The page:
The classic mid-life crisis plot does not come close to the troubling revelations exposed in Edward Albee’s The Goat, or Who is Sylvia?, currently being presented by Interrobang Theatre Project in their new home at Rivendell Theatre. Penned in 2002 and skyrocketed to immediate success, this tragi-comic play explores the emotional upheaval of a family coping with their 50 year old patriarch’s confession that he’s sleeping with Sylvia--no, not a hot young 20-something--a goat.
What initially sparks jokes about feed stores and grooming quickly turns into an intense, emotional drama that questions the arbitrary nature of social norms. But Albee’s play, while brilliantly crafted, is a difficult undertaking. The quick transitions between mirth and melancholy--not to mention the mere task of identifying which moments should be played as which--are an arduous task for any theatre company and, while Interrobang has instances of capturing that perfect balance, much of the play feels disconnected.
The opening scene, for instance, in which Martin (Tom Jansson) reveals the details of his love affair to friend and colleague Ross (Armando Reyes) struggles with its pacing and tone. Reyes jumps back and forth appropriately between amused and terrified, but the beats between these moments fail to land--they are, for the most part, much too drawn out. A quintessential moment, Martin’s first mention that Sylvia is a goat, also has both characters facing away from the audience, and the impact of the statement therefore loses much of its resonance.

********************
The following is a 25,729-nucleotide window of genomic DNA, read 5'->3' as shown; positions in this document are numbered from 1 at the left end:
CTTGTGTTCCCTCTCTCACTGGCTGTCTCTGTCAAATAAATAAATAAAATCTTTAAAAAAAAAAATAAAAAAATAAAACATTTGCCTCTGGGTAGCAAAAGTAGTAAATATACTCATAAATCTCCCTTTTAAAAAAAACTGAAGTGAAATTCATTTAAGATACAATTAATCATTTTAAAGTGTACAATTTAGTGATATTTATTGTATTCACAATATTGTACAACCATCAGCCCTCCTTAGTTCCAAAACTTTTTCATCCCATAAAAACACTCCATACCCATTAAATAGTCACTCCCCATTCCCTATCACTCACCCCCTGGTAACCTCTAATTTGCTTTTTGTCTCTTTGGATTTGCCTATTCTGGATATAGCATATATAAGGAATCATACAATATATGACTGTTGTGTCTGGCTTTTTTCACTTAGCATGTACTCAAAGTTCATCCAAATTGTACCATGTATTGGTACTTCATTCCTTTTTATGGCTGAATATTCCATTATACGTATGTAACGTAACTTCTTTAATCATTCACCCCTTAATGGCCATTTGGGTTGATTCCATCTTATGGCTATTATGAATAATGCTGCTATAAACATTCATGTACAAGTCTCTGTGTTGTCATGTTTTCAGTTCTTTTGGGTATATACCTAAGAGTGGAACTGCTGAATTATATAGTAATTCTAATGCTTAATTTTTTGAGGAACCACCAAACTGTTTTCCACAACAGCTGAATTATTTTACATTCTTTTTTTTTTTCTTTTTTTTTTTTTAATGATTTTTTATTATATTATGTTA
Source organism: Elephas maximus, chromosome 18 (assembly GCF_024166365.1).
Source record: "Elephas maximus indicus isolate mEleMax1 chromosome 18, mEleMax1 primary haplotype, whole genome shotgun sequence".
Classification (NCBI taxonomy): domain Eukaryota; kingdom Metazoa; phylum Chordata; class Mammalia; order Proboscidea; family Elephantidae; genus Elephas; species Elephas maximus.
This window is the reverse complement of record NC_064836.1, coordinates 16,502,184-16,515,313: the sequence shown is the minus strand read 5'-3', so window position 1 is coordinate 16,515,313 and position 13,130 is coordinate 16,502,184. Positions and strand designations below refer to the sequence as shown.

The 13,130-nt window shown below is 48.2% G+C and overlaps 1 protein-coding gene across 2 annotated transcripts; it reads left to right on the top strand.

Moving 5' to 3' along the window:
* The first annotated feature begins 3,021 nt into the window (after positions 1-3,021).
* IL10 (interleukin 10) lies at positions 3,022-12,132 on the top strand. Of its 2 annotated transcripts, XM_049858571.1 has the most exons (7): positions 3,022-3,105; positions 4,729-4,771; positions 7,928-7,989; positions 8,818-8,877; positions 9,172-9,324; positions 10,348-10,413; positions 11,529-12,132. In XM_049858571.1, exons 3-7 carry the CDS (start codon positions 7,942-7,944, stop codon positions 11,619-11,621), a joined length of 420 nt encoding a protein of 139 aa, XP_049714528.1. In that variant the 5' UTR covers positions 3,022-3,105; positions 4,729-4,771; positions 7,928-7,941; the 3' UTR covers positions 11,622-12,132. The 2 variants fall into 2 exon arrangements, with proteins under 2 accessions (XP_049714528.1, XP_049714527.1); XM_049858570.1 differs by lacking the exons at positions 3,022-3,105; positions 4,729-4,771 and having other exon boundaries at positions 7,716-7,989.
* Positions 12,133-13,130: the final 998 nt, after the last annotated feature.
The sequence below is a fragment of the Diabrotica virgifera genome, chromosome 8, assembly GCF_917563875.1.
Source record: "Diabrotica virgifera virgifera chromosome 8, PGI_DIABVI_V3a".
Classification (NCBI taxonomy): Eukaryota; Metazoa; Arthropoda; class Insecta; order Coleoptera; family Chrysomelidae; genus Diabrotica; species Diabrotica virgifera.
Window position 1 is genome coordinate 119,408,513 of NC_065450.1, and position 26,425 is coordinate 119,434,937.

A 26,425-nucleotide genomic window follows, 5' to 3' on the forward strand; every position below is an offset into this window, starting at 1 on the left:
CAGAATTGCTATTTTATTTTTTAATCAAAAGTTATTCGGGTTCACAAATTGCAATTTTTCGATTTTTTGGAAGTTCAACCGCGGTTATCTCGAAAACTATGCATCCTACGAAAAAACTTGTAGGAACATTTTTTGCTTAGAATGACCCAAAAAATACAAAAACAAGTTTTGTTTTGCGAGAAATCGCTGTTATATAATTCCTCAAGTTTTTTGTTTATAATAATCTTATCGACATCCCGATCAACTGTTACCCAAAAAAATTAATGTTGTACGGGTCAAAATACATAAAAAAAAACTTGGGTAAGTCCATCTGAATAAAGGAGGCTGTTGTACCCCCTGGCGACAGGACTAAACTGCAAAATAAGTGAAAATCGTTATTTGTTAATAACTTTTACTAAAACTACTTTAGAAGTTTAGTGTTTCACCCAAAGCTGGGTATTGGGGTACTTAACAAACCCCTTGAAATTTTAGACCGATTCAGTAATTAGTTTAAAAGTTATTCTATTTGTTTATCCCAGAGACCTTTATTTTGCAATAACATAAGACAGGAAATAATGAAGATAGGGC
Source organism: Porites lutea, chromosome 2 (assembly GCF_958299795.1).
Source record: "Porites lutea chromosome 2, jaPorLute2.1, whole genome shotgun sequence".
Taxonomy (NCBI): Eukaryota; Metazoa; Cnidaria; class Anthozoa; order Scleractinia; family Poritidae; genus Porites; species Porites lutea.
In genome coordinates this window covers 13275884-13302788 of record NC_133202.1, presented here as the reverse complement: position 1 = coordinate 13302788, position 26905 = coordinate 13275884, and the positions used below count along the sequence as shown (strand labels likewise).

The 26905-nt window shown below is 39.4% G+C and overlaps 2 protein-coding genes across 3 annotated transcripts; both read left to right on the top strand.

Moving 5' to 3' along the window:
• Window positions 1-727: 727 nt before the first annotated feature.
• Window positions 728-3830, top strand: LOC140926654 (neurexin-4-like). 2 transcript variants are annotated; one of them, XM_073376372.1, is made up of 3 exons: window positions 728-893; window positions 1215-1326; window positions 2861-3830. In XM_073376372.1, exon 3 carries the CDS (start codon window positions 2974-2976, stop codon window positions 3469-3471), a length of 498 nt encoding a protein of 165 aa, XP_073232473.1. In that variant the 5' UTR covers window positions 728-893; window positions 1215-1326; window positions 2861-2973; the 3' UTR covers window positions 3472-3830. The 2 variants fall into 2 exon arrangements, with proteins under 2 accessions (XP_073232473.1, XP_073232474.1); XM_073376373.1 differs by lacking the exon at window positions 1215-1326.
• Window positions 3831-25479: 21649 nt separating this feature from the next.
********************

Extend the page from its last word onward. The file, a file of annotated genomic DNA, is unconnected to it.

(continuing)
As Martin’s infuriated and baffled wife Stevie, Elana Elyce instills much-needed energy and faster pacing to her scenes, but the timing ultimately becomes upset again when the plot’s tension increases; the drawn out emotions slow down the play dramatically in a way that renders nothing dire instead of everything.
Like Elyce's performance, the technical elements of the production also stand out. Scenic designer Kerry Lee Chipman expertly utilizes the small space to its full potential, creating a set that immediately establishes Martin and Stevie’s put-together, previously pristine lifestyle before it all, of course, emotionally and physically begins crumbling.
Interrobang’s production is, overall, one worth seeing, specifically for those unfamiliar with the play. But it doesn’t quite capture the wit, the humor, and ultimately, the tragedy, that The Goat, or Who is Sylvia? demands.
Somewhat Recommended ★★✩✩
Review by Emily Schmidt
The Goat, or Who is Sylvia? continues through October 6. More info here.
The Hawk Chicago is included in TheatreInChicago's Review Round-Up.
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